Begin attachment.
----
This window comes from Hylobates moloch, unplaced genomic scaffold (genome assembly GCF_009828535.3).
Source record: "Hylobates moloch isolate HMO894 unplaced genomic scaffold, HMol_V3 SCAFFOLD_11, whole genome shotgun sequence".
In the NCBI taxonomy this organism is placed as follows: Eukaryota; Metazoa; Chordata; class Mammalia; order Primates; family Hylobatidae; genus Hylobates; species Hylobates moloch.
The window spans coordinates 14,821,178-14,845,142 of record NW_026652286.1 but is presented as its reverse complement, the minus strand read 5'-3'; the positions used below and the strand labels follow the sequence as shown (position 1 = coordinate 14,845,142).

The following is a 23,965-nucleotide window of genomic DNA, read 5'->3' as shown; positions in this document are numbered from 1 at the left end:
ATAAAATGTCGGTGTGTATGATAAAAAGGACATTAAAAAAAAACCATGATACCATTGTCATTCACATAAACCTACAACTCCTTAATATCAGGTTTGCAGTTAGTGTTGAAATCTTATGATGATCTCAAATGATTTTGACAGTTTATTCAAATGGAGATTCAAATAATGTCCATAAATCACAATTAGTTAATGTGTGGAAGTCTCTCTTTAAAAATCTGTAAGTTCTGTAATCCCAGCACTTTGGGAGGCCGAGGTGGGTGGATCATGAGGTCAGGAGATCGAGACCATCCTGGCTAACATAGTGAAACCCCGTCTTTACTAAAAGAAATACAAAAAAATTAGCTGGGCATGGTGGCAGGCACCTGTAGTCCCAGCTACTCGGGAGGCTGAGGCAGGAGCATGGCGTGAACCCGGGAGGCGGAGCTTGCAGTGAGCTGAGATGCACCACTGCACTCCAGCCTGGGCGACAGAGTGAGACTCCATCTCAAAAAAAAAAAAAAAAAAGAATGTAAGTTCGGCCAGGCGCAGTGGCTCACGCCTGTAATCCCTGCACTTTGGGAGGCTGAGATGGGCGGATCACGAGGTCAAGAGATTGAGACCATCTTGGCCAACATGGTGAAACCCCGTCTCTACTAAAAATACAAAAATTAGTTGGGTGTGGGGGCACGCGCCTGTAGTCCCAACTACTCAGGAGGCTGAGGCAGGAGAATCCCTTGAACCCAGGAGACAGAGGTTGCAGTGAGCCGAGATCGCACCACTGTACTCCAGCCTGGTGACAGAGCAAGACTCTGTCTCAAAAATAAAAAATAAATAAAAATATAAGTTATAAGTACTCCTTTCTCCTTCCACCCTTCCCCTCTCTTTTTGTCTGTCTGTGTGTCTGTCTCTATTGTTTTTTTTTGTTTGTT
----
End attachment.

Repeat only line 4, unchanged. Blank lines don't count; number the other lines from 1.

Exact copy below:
The window spans coordinates 14,821,178-14,845,142 of record NW_026652286.1 but is presented as its reverse complement, the minus strand read 5'-3'; the positions used below and the strand labels follow the sequence as shown (position 1 = coordinate 14,845,142).